This reference work discusses the origins and development of arms makers of Connecticut from earliest times until the industrialization of the industry in the late 19th and early 20th century. The arms makers and their arms are linked to changes that occurred with rapidity as Connecticut became a major centre for weaponry from the Civil War to contemporary times. The focus of the research are the earlier and smaller makers rather than the large industrial companies (like Colt) that flourished during the middle of the 19th century. Guns made in pre-Revolutionary war Connecticut generally fall into one of three categories: fowling pieces, the old name for single barrel shotguns; rifles, which are distinguished by heavier octagonal barrels with spiral rifling hand-cut inside; and single-shot handguns or pistols. Rifles were attractive when there was larger game, such as deer, moose, elk or bear, to be hunted. Fowling pieces served as arms for taking water fowl and small game. Handguns, used mostly to back up long arms, were minimally useful for sporting or hunting and are seen far less often than are shoulder arms.There are probably more New England fowlers known than any other type of American made single barrel shotgun. New England guns vary in design because they were produced by a great number of gun makers over a longer time period within a larger geographical area. There were fowling pieces made late in the eighteenth century with post-Revolutionary War era British Brown Bess flintlocks as well as an occasional very late club butt fowler originally manufactured with a percussion lock.Connecticut arms had a surprisingly global distribution as early as the late 17th and early 18th century. They were found on pirate ships in the Caribbean, in compounds of African chiefs, on slavers boats, and among Mohawk and Algonquin raiding parties deep in the frontier; they also were used by pioneer farmers and their families for hunting, defence and sport. Connecticut s abundant iron deposits, waterways and forests as well as the colony s practical mindedness all contributed to launching an early and successful small town and village industry. Connecticut artisans, Professor Whisker and Spiker point out, were canny and agile in incorporating features from French, French Canadian and Dutch gunsmiths and in time developed their own special design features both in shotgun, rifle, handgun and musket manufacturing.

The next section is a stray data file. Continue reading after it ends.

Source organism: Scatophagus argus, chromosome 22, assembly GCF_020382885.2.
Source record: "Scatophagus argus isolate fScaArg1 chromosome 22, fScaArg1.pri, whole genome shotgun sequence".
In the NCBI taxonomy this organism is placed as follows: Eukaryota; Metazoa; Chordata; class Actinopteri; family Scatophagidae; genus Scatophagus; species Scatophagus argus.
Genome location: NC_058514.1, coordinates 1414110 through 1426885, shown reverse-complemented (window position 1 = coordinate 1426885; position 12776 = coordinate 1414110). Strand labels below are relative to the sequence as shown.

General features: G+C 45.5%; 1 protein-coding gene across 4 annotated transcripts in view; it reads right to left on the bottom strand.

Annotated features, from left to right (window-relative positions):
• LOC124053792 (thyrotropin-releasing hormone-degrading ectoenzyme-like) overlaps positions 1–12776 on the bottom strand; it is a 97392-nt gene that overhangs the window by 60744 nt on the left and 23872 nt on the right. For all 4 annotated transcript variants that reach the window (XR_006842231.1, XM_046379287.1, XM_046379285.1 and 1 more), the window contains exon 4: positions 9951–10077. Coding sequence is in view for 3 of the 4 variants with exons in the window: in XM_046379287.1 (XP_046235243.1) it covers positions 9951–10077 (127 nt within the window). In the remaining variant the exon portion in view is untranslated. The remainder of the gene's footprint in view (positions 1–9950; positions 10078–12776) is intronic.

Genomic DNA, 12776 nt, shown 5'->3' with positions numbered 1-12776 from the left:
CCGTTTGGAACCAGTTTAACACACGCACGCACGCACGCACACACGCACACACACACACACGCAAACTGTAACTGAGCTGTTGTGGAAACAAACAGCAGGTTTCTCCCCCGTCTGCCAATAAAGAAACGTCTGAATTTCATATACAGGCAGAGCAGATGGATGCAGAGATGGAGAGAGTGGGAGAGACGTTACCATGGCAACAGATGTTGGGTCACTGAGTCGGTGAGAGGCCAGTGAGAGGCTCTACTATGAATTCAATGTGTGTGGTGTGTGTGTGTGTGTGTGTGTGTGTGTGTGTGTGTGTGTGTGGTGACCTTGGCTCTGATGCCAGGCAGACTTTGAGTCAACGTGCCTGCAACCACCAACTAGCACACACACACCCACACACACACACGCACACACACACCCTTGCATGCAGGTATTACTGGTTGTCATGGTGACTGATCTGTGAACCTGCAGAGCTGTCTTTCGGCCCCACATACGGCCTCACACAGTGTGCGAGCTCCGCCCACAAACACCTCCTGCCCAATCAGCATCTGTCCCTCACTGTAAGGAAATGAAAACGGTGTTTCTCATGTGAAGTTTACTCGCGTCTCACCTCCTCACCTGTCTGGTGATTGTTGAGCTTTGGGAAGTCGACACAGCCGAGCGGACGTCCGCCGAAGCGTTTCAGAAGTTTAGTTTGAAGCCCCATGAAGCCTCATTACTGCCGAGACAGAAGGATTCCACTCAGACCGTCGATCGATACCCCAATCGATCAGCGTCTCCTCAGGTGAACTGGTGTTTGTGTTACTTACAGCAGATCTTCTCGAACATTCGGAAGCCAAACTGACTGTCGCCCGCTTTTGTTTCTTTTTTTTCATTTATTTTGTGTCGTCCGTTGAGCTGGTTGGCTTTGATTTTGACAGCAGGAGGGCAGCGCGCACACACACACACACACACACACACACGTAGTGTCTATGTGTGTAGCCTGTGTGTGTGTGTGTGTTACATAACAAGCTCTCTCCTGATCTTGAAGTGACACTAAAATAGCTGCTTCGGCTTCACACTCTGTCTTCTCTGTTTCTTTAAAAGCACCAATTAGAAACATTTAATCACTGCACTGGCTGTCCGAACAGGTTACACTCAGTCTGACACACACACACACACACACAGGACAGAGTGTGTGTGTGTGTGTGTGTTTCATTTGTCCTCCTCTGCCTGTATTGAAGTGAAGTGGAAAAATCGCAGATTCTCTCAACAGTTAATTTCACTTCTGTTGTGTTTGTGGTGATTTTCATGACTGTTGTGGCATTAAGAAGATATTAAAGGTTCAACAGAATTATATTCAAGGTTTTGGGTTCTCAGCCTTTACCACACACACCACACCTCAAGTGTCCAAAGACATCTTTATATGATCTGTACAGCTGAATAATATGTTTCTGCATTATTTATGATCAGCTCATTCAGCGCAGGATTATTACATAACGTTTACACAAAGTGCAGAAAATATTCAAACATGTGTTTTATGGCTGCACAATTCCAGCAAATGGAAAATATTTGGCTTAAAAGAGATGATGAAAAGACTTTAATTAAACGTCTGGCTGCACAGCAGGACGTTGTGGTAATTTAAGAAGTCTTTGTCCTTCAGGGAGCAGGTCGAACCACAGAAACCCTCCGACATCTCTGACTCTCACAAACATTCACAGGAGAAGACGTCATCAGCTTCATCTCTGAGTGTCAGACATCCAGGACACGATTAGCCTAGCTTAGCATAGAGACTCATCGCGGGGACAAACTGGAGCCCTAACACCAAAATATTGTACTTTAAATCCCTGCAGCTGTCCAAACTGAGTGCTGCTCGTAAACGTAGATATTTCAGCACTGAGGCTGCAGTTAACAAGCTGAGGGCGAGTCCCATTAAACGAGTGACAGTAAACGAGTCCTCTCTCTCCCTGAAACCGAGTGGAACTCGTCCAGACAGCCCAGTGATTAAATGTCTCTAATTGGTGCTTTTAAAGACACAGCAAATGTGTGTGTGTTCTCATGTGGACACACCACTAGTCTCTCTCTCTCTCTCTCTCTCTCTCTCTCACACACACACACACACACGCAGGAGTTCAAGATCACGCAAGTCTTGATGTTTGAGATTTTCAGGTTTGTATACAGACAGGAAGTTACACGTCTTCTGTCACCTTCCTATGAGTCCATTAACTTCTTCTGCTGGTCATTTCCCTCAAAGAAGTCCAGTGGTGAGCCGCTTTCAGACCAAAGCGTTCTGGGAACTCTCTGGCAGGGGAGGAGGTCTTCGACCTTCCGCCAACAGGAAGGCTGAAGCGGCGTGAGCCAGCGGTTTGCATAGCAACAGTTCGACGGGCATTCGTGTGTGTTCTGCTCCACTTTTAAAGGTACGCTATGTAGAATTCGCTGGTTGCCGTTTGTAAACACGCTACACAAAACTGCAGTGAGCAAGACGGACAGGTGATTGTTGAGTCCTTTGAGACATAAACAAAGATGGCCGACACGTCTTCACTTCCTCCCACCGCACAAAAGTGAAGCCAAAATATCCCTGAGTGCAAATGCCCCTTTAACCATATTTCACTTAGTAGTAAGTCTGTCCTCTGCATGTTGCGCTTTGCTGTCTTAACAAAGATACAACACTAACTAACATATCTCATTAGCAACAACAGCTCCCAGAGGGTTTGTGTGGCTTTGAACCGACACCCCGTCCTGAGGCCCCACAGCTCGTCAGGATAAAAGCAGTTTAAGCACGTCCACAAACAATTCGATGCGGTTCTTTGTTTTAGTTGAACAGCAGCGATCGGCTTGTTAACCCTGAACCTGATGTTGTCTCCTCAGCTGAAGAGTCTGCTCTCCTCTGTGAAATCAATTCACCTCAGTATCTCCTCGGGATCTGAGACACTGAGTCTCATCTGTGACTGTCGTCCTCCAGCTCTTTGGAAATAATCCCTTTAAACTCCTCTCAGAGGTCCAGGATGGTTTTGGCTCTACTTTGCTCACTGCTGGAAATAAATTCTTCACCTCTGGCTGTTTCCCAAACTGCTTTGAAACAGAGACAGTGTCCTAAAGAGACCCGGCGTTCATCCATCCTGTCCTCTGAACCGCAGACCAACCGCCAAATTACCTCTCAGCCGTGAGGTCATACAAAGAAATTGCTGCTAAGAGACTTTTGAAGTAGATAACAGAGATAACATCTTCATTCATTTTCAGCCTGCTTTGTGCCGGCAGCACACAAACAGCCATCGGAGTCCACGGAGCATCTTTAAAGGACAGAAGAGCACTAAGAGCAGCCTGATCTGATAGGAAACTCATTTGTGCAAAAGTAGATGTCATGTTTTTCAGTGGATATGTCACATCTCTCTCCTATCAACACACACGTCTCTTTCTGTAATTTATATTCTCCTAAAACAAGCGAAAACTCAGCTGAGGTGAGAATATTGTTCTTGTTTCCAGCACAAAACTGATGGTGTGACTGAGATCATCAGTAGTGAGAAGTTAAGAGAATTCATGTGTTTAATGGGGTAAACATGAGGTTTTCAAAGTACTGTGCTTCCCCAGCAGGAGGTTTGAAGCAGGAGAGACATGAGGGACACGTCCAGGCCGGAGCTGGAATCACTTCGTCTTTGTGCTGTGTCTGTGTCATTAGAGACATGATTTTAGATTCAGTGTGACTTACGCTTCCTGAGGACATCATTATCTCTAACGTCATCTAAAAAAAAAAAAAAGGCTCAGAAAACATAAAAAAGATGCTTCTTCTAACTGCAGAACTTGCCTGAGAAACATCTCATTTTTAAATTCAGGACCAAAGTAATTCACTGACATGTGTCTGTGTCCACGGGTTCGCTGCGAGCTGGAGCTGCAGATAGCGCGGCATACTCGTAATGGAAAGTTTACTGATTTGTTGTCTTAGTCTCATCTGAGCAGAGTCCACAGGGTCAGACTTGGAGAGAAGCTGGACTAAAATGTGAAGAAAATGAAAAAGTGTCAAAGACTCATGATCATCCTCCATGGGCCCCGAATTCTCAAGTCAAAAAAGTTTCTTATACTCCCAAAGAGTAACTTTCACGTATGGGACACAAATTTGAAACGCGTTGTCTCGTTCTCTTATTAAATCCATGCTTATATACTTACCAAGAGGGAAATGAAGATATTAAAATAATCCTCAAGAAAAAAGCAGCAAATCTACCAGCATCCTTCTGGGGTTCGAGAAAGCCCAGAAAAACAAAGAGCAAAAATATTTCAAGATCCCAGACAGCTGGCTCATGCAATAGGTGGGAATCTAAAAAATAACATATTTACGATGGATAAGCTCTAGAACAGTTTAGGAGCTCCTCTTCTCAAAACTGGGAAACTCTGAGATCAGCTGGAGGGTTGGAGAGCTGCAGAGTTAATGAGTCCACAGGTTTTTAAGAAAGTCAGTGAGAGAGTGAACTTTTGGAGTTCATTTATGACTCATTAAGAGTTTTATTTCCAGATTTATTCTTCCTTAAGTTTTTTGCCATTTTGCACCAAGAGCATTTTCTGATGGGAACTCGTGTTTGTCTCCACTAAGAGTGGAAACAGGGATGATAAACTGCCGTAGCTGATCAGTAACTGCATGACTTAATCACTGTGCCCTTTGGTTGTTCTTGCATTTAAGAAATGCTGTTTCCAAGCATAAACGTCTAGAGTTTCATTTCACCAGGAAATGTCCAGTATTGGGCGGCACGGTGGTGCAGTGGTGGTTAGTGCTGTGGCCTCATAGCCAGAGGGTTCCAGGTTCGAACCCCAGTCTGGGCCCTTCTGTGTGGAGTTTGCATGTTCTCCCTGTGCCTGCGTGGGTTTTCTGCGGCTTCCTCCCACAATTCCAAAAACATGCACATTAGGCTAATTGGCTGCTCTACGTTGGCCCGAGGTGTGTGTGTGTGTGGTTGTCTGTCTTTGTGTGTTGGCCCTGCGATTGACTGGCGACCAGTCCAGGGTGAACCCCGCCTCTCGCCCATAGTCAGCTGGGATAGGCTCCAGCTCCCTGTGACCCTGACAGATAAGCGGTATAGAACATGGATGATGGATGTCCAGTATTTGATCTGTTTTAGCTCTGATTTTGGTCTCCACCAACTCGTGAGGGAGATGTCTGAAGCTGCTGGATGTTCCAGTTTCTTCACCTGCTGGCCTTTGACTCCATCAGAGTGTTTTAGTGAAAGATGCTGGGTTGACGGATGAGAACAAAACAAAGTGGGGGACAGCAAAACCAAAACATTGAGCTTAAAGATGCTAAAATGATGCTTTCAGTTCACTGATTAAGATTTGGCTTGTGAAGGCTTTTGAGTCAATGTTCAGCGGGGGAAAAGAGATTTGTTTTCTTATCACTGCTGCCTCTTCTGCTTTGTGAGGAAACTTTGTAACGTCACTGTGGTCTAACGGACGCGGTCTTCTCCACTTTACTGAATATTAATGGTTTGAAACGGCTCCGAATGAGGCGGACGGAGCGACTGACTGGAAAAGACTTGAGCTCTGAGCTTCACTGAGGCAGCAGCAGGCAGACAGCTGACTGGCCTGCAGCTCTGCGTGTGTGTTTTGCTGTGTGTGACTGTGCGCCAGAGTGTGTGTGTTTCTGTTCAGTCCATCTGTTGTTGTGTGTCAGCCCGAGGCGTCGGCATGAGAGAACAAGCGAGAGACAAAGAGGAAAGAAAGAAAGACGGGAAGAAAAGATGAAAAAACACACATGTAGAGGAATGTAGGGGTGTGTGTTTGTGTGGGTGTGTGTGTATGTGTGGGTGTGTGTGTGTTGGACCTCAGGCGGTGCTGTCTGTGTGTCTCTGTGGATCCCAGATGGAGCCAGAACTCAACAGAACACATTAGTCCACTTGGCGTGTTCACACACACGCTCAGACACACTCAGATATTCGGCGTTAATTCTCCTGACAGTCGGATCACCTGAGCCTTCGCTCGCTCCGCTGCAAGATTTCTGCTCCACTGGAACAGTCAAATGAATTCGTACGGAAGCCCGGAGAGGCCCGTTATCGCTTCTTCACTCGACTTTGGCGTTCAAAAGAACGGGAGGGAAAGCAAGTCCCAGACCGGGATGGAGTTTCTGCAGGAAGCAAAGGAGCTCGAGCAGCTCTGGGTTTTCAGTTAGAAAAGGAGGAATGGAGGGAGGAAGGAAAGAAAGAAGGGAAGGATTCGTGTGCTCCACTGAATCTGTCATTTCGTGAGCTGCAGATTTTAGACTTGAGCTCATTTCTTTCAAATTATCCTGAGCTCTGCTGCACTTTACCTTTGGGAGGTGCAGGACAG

About the Author
Dr James B. Whisker is the author of Arms Makers of Colonial America and several other specialist studies.Professor Kevin Spiker is an active researcher at Ohio University- Eastern Campus, USA.
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